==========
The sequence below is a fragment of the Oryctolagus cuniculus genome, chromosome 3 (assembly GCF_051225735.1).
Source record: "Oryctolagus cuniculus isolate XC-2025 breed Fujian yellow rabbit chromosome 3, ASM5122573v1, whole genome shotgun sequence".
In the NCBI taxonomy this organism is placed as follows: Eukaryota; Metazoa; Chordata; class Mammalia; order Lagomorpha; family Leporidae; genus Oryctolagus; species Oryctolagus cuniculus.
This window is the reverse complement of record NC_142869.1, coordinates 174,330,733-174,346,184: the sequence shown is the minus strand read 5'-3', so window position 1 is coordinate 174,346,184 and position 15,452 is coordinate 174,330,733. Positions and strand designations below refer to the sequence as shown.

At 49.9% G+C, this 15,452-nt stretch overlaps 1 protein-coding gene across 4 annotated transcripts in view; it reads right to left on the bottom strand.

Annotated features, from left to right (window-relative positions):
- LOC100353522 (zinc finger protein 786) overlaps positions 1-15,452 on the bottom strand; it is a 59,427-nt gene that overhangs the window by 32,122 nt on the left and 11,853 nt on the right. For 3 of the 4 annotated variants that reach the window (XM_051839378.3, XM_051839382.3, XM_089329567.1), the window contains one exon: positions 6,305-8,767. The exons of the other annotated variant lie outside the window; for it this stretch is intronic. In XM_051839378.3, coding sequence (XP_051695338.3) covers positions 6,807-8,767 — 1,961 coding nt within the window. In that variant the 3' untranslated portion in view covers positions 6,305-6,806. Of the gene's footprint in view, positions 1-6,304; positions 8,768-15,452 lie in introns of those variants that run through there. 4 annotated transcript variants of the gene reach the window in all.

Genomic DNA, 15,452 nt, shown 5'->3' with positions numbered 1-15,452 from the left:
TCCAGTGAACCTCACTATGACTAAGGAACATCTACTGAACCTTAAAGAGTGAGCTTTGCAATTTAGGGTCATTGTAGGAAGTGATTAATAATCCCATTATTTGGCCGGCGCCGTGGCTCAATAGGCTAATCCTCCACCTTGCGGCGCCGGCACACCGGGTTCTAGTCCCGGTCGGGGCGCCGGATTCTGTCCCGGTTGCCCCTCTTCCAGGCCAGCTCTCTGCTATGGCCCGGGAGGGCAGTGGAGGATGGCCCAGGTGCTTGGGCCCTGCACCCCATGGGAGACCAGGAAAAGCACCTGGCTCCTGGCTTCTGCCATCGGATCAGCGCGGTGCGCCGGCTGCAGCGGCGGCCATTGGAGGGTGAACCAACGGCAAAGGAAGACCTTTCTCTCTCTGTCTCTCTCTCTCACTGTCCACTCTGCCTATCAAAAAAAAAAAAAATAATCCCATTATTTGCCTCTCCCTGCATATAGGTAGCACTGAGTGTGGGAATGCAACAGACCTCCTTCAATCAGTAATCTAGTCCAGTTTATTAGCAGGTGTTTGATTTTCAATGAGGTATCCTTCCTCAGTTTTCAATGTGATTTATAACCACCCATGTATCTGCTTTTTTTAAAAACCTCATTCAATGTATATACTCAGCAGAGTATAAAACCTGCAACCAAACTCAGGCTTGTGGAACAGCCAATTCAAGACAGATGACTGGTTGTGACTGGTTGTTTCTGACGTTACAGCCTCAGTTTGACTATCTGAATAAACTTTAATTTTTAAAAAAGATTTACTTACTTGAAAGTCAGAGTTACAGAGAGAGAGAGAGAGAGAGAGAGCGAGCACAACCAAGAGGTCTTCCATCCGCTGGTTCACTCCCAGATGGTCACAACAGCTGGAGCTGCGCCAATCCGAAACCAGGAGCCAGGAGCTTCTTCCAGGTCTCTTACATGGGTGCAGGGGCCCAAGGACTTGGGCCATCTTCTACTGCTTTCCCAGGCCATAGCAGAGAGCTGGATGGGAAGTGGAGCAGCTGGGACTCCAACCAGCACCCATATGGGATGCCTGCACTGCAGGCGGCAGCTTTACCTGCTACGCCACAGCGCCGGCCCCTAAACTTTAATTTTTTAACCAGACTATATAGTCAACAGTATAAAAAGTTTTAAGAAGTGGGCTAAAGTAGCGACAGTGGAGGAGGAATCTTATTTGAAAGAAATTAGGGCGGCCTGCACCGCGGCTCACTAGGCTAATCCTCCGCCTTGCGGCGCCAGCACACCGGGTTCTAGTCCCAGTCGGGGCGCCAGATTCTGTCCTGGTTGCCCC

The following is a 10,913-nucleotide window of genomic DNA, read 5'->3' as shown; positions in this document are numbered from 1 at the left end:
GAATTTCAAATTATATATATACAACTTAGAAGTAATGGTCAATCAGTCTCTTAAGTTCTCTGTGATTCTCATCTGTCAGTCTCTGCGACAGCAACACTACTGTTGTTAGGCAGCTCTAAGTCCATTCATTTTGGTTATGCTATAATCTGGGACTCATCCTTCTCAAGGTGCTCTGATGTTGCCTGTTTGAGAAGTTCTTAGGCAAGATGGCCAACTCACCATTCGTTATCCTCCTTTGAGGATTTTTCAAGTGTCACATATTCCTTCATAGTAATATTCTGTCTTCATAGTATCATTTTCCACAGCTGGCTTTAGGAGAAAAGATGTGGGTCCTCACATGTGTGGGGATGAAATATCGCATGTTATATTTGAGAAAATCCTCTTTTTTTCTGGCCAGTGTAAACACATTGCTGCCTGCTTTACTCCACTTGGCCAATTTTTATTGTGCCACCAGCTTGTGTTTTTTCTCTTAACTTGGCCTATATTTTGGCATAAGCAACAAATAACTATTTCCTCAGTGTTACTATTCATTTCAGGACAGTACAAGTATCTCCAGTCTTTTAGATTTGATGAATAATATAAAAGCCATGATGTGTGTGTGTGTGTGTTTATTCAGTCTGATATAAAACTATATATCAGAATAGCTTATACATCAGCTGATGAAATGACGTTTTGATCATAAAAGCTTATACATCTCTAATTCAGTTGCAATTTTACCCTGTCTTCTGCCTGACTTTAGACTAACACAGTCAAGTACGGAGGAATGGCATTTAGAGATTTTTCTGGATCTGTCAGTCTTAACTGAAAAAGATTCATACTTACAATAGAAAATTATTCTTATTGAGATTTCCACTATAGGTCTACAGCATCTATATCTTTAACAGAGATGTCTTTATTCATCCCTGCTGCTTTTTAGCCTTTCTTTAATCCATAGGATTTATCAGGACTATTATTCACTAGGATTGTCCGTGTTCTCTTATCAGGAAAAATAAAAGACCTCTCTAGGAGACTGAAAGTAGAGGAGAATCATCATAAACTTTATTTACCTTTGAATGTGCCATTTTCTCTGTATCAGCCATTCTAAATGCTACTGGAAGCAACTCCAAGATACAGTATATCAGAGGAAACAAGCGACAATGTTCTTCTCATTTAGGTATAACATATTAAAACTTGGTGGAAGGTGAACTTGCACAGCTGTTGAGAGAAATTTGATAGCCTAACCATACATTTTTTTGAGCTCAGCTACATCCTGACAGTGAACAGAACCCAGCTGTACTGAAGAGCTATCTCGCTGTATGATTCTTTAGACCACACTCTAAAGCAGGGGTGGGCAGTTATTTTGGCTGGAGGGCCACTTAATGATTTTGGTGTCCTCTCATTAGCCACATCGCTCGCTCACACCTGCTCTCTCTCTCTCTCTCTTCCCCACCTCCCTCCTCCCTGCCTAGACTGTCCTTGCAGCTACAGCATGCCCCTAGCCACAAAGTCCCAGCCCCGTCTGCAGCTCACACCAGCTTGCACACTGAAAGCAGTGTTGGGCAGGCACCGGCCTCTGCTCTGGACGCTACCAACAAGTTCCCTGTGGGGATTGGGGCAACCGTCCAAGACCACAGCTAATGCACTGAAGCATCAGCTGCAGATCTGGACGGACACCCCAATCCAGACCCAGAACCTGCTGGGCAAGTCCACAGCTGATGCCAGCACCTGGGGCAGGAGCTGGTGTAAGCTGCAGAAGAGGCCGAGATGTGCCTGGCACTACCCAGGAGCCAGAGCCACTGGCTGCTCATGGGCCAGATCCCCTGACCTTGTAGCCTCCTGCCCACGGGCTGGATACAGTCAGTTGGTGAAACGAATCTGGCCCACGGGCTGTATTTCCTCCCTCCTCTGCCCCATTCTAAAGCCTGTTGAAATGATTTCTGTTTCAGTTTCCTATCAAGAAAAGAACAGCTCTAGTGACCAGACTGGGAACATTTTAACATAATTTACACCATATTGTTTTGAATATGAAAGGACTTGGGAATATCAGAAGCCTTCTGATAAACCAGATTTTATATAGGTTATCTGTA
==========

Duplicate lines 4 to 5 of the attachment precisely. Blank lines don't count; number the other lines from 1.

This window is the reverse complement of record NC_142869.1, coordinates 174,330,733-174,346,184: the sequence shown is the minus strand read 5'-3', so window position 1 is coordinate 174,346,184 and position 15,452 is coordinate 174,330,733. Positions and strand designations below refer to the sequence as shown.

At 49.9% G+C, this 15,452-nt stretch overlaps 1 protein-coding gene across 4 annotated transcripts in view; it reads right to left on the bottom strand.